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Does your dog jump up on everyone who comes through the door? Is he driving your guests crazy with his incessant jumping? This type of behavior is relatively normal as it is one of the most common ways in which dogs show their joy and affection to people they know. Basically, it is his way of saying "hello" and at the same time "pay some attention to me". Unfortunately, not everyone appreciates your dog's enthusiasm.
Chances are good that while your dog was a puppy, you reinforced this type of behavior. Puppies are so cute and little that their enthusiasm seems harmless. In most cases, it only becomes a problem when the dog becomes big enough to cause injury to the person he is jumping on or knocks things out of their hands.
Most people tend to use a voice command such as "down", "off", or "no" to bring this kind of behavior to a grinding halt. You can create your own command if it works better for you, but remember to use the same command each time so that your dog does not get confused and knows exactly what is expected of him each time.
You should wait until your dog is old enough to have mastered basic behavior commands like 'sit', 'stay', 'come', and 'lie down' before you attempt to teach him to stay down. The reason for this has more to do with age than anything because your dog will have already started to calm down by the time he is old enough to have mastered the basics. Of course, be sure to have plenty of his favorite treats on hand to reward him for getting things right.
Teaching your dog not to jump on guests will take plenty of time and patience, as well as a healthy supply of his favorite munchies. You will need an assistant, preferably one of your dog's favorite humans, or if you can gather several friends together this can make the training go more smoothly and quickly, depending on the training method you choose.
One of the most important things to keep in mind is that you must always use the same command and give in a voice that lets your dog know you mean business. If you allow him to think otherwise, he will not see you as alpha and is never going to obey you. It is your job to convince him you are the alpha dog in the pack.
The Teach Manners Method
Have a friend stand on the outside of the door and wait for your signal to come in.
Sit over there
Make your dog sit a few feet away from the door on his leash. Leave some slack in the leash.
Ask your friend to come in and give your dog enough slack to start walking towards the guest.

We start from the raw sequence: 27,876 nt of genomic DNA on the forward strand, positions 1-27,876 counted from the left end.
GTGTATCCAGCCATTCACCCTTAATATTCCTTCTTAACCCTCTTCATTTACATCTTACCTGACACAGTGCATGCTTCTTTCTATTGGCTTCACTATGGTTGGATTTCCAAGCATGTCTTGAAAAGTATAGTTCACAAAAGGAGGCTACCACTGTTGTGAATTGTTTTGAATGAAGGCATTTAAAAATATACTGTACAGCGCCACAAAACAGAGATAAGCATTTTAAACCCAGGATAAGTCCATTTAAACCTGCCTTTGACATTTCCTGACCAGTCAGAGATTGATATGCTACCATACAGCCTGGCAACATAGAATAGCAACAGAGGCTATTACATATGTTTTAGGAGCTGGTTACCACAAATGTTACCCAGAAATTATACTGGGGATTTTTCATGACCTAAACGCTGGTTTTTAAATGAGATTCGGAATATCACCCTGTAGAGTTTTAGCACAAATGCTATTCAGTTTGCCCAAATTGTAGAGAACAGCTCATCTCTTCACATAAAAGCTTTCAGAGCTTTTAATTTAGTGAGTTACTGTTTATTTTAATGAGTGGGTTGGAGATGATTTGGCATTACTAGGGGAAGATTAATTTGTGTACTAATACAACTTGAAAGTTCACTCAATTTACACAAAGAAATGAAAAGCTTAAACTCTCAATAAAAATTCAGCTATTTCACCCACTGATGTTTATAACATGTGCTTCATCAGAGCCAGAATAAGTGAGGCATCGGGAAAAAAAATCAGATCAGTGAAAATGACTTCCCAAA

Turn and walk away
If your dog gets up and starts walking towards your guest, have your guest stop, turn, and walk away.
Have your dog sit, then have your guest turn around and start walking towards your dog again.
When he stays seated
Once your dog remains seated, give him a treat and tell him he's a good boy. The idea is to teach your dog to think before he goes running up to someone and starts jumping on them. Using this method, you make the dog think about what might happen if he just sat there until the person comes to him. Be sure that your guest stops, pats your dog, and says 'hello', as this will help to affirm the behavior.
The Invitation Method
Tell him to sit
As your guest comes in, tell your dog to sit and tell him he's a good boy when he does so.
Tell him to stay
Once he is sitting, use the 'stay' command to keep him in place as the guest comes forward.
Give him a treat
If he does well, give him a treat.
Call your pup
Now have your guest place his hands at shin level and use his fingers to call your dog to come to him.
If your dog behaves and comes forward without trying to jump, give him lots of praise and, of course, treats. Keep repeating this process with as many friends as you can get to volunteer to help until your dog remains seated when your guests come into your home.
The Ignored Method
Ignore my dog
As your guest comes in through the door, have them completely ignore your dog, no matter what he does.
Use the command
Give your dog the command you have chosen for this behavior, but other than this, hands off and say nothing else.
When he stops
After he stops and puts all four feet on the ground, praise him and give him a treat.
If he reverts
If for any reason he reverts to jumping, have your guest back off and go through the entire process again until he gets it right on a continual basis.
Treats and praise
Remember, treats and praise from both of you when he gets this down will go a long way toward helping him to learn to be polite when you have guests come through the door.
By PB Getz
Published: 02/02/2018, edited: 01/08/2021